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By Neal Gorevic
This is the first in a series of articles by Neal Gorevic and Haven Thompson that will look at electric vehicles and how automakers, as well as other players in the space, are planning/will need to plan on leveraging digital marketing and product development to help drive adoption for electric vehicle purchase and to help manage and support EV ownership.
In 1899 and 1900, electric vehicles outsold all other types of cars, such as gas- and steam-powered vehicles. In 1897, the first fleet of electric taxis was introduced in New York City. Pictured above are several of those electric taxicabs, with the drivers perched on top.
It is official: vehicle manufacturers are embracing electric again. More than 100 years since the first fleet of electric taxis hit the streets of New York City in 1897 and a number of mass-produced electric vehicles, including the General Motors EV1, were developed in the 1990s, manufacturers across multiple price points are developing a range of electric vehicles options, including hybrid electric vehicles (HEVs), plug-in hybrid electric vehicles (PHEVs), and battery electric vehicles (BEVs).
According to automaker estimates, by the end of 2011 General Motors will manufacture 10,000 Chevrolet Volts and Nissan is expecting to have 50,000 Leafs in production. Ford currently offers its Transit Connect in electric and plans to release the new Focus Electric by early 2012. Toyota is planning on expanding its Prius platform to include plug-in hybrid electric models. Tesla’s first four door sedan, the Model S, will come early next year and even BMW is planning to launch a full line of electric vehicles under its new BMW i sub-brand in 2013, to name a few of the manufacturers in the space.
Even as electric vehicle production ramps up, many are wondering whether or not consumers are ready for the shift in driving behavior, vehicle maintenance and support that comes with an electric-powered vehicle. According to J.D. Power estimates, mass-market electric vehicle adoption might not be as close as many in the industry hope. By 2020, J.D. Power projects that HEVs and PHEVs will account for roughly 10 percent of vehicle sales in the U.S., or nearly 1.7 million units, and BEVs will account for less than 1 percent of sales, or 108,000 vehicles. With a projected collective market share of less than 11 percent, many OEMs are interested in understanding and responding to consumer concerns about electric vehicles as they look to increase adoption over the coming years.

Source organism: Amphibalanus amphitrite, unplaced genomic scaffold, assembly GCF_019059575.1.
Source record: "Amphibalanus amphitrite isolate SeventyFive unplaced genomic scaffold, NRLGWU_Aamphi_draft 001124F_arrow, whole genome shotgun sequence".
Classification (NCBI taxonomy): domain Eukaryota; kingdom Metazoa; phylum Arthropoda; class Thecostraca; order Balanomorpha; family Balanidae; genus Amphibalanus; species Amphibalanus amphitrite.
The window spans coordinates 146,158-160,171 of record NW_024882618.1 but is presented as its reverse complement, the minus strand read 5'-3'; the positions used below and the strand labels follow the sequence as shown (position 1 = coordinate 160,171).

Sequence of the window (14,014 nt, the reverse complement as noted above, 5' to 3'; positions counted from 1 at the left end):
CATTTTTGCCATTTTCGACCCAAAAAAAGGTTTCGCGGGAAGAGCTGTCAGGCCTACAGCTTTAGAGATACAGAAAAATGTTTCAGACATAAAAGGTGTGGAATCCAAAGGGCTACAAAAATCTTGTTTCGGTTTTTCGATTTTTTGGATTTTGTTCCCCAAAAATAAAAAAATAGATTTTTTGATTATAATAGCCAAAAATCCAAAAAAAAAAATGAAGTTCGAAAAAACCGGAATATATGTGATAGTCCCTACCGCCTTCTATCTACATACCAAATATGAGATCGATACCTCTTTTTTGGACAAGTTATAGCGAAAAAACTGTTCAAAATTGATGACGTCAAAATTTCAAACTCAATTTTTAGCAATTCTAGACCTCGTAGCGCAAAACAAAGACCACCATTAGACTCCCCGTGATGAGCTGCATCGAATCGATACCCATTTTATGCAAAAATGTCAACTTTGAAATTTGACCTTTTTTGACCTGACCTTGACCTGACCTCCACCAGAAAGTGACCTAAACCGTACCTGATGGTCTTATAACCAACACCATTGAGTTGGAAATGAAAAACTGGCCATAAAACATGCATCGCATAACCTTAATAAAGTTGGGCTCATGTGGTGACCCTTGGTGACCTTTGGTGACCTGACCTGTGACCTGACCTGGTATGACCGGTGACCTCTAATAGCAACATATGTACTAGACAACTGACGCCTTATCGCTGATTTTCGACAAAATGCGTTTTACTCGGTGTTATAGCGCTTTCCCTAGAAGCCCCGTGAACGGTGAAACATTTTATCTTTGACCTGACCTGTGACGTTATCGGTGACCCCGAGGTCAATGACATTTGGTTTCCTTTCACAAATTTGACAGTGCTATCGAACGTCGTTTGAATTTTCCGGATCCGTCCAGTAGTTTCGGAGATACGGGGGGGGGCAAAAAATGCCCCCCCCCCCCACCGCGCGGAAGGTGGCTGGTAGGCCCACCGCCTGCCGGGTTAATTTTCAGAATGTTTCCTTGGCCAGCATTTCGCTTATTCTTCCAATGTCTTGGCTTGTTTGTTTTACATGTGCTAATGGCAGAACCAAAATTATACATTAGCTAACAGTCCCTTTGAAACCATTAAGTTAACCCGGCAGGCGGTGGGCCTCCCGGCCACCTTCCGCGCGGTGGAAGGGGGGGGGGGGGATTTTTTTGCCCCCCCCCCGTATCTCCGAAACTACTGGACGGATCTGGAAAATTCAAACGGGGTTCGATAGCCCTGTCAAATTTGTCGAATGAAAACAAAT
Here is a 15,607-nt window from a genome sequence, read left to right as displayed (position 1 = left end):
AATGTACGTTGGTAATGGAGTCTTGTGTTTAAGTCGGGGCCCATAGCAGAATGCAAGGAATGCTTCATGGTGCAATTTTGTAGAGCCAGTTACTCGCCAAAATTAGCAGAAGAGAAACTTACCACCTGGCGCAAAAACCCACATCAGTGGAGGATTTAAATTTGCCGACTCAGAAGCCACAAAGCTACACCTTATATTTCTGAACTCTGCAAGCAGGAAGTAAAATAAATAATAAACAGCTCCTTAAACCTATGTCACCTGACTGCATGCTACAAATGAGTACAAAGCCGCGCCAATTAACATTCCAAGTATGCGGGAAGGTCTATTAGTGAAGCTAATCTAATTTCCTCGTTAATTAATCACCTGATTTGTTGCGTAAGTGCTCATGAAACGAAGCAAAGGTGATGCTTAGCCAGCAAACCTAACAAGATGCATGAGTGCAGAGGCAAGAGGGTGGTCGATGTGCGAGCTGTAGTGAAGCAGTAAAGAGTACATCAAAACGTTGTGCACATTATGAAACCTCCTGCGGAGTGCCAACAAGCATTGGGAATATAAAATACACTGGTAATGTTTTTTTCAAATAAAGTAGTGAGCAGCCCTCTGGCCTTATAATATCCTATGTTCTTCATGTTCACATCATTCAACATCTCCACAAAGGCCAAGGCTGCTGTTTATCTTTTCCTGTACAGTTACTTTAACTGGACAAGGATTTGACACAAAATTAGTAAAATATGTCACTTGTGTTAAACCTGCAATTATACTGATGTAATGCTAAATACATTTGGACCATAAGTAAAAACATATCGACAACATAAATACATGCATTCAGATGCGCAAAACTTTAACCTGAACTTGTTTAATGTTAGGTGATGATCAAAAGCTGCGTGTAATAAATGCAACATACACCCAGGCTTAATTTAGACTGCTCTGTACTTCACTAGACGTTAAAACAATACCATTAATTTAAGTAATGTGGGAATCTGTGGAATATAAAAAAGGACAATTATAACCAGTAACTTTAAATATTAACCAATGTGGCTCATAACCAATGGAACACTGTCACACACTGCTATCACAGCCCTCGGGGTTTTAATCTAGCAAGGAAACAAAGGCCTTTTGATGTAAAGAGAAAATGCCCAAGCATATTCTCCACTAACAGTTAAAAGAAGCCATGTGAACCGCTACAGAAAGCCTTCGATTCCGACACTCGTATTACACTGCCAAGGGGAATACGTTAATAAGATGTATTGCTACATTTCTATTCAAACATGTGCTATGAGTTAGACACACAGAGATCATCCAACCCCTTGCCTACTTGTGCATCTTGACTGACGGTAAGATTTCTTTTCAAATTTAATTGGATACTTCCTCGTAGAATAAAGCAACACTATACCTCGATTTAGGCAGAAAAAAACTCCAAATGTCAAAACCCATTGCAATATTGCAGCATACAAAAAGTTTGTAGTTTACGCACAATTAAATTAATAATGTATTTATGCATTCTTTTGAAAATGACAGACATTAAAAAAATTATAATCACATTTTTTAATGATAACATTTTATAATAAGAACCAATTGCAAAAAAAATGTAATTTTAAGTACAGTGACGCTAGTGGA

According to a recent study by Deloitte, the top four barriers to entry for mass product adoption of electric vehicles in the U.S. are: vehicle price, reliability, costs of charging and convenience to charge during ownership. For many future electric vehicle owners, these are all valid concerns. A shopper searching on Edmunds.com would note the MSRP for a new Chevrolet Volt is more than $40,000, compared to the $16,000 Chevrolet Cruze or the $21,000 Chevrolet Malibu. And while the U.S. government projects massive growth in electric vehicle adoption, there are only 722 public charging stations in the U.S. today, according to the U.S. Department of Energy.